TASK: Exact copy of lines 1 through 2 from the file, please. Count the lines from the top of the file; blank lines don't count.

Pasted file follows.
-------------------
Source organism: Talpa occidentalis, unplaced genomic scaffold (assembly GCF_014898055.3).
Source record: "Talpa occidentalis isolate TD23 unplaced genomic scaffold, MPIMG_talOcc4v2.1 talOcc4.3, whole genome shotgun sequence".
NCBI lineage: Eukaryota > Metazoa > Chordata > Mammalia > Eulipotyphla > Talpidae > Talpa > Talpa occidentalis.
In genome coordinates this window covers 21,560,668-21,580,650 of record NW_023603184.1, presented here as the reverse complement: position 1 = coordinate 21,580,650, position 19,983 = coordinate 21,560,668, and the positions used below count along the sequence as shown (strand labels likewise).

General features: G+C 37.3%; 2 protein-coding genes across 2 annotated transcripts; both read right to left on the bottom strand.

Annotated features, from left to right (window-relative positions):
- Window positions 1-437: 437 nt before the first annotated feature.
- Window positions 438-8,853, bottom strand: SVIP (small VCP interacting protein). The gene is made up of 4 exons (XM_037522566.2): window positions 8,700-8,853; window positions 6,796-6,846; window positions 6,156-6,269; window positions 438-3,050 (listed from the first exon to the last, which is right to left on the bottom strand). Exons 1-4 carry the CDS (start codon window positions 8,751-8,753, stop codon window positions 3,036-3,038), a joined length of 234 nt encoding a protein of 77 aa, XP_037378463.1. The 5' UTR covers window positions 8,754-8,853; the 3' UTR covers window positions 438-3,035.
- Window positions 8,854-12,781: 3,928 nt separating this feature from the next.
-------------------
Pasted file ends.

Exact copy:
Source organism: Talpa occidentalis, unplaced genomic scaffold (assembly GCF_014898055.3).
Source record: "Talpa occidentalis isolate TD23 unplaced genomic scaffold, MPIMG_talOcc4v2.1 talOcc4.3, whole genome shotgun sequence".